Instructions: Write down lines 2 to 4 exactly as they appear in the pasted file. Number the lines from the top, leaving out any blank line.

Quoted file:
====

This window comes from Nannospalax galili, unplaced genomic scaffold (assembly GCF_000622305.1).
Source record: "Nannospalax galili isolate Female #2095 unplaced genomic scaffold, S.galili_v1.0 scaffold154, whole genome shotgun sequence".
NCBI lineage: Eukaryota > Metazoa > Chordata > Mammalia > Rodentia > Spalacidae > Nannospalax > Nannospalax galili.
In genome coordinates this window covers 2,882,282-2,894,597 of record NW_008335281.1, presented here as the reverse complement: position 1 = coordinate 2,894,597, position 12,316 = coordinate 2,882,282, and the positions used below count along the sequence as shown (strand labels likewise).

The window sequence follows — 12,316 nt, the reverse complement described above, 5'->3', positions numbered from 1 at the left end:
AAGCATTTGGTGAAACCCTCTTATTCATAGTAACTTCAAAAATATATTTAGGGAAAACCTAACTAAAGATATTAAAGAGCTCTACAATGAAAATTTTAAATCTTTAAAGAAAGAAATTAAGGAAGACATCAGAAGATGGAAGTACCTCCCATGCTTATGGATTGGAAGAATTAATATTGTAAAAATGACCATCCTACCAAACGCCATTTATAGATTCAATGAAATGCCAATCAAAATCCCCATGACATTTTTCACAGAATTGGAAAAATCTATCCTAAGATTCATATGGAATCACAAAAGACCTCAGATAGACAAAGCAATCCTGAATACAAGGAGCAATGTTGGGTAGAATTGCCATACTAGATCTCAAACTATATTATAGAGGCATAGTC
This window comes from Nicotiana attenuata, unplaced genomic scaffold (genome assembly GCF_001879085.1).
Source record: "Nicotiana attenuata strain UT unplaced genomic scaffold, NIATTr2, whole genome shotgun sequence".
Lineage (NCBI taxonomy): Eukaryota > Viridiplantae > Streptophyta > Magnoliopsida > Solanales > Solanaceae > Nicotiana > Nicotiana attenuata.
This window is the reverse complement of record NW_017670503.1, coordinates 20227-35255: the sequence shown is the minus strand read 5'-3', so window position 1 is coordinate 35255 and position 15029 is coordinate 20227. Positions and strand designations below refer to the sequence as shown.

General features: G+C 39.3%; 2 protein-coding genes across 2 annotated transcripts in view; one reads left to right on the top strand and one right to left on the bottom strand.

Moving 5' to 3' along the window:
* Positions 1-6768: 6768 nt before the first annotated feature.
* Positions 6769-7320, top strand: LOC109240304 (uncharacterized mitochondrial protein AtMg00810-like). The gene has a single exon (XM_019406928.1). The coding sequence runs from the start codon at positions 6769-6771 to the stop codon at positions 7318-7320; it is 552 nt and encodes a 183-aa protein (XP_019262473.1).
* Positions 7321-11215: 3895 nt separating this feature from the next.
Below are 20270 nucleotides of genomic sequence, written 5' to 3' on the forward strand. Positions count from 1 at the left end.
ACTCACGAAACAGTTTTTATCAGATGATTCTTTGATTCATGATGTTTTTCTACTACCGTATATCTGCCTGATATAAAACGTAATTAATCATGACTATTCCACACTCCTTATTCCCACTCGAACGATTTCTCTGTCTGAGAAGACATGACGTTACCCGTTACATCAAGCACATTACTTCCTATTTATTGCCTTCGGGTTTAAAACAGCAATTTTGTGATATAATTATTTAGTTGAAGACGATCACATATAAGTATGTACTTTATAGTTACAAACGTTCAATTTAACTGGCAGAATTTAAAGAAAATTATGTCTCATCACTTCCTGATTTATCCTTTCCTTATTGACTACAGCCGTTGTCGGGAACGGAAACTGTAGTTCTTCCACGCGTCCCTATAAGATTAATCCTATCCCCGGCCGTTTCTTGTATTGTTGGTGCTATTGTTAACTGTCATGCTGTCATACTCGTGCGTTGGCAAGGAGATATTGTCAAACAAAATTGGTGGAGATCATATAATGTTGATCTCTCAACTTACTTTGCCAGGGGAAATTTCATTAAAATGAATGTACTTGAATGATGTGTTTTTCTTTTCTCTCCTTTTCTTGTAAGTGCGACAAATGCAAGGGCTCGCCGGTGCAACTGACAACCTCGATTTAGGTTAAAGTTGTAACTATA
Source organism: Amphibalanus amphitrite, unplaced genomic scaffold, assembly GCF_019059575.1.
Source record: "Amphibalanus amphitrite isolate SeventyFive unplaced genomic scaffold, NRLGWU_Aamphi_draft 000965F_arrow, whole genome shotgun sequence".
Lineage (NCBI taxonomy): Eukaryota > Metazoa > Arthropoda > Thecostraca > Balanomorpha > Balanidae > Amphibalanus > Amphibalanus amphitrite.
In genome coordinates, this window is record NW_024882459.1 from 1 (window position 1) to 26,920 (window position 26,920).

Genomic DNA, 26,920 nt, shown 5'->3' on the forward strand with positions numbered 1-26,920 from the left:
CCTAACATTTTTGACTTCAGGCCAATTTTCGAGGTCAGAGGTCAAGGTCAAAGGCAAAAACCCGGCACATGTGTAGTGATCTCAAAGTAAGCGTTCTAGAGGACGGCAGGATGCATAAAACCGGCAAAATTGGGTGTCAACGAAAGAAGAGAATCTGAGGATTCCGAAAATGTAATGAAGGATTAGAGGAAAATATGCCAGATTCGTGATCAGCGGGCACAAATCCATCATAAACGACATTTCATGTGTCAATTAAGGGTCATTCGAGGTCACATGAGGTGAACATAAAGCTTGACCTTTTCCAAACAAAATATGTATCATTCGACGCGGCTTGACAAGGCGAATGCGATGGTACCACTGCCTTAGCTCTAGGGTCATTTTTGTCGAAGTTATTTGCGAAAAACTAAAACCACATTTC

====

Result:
Source record: "Nannospalax galili isolate Female #2095 unplaced genomic scaffold, S.galili_v1.0 scaffold154, whole genome shotgun sequence".
NCBI lineage: Eukaryota > Metazoa > Chordata > Mammalia > Rodentia > Spalacidae > Nannospalax > Nannospalax galili.
In genome coordinates this window covers 2,882,282-2,894,597 of record NW_008335281.1, presented here as the reverse complement: position 1 = coordinate 2,894,597, position 12,316 = coordinate 2,882,282, and the positions used below count along the sequence as shown (strand labels likewise).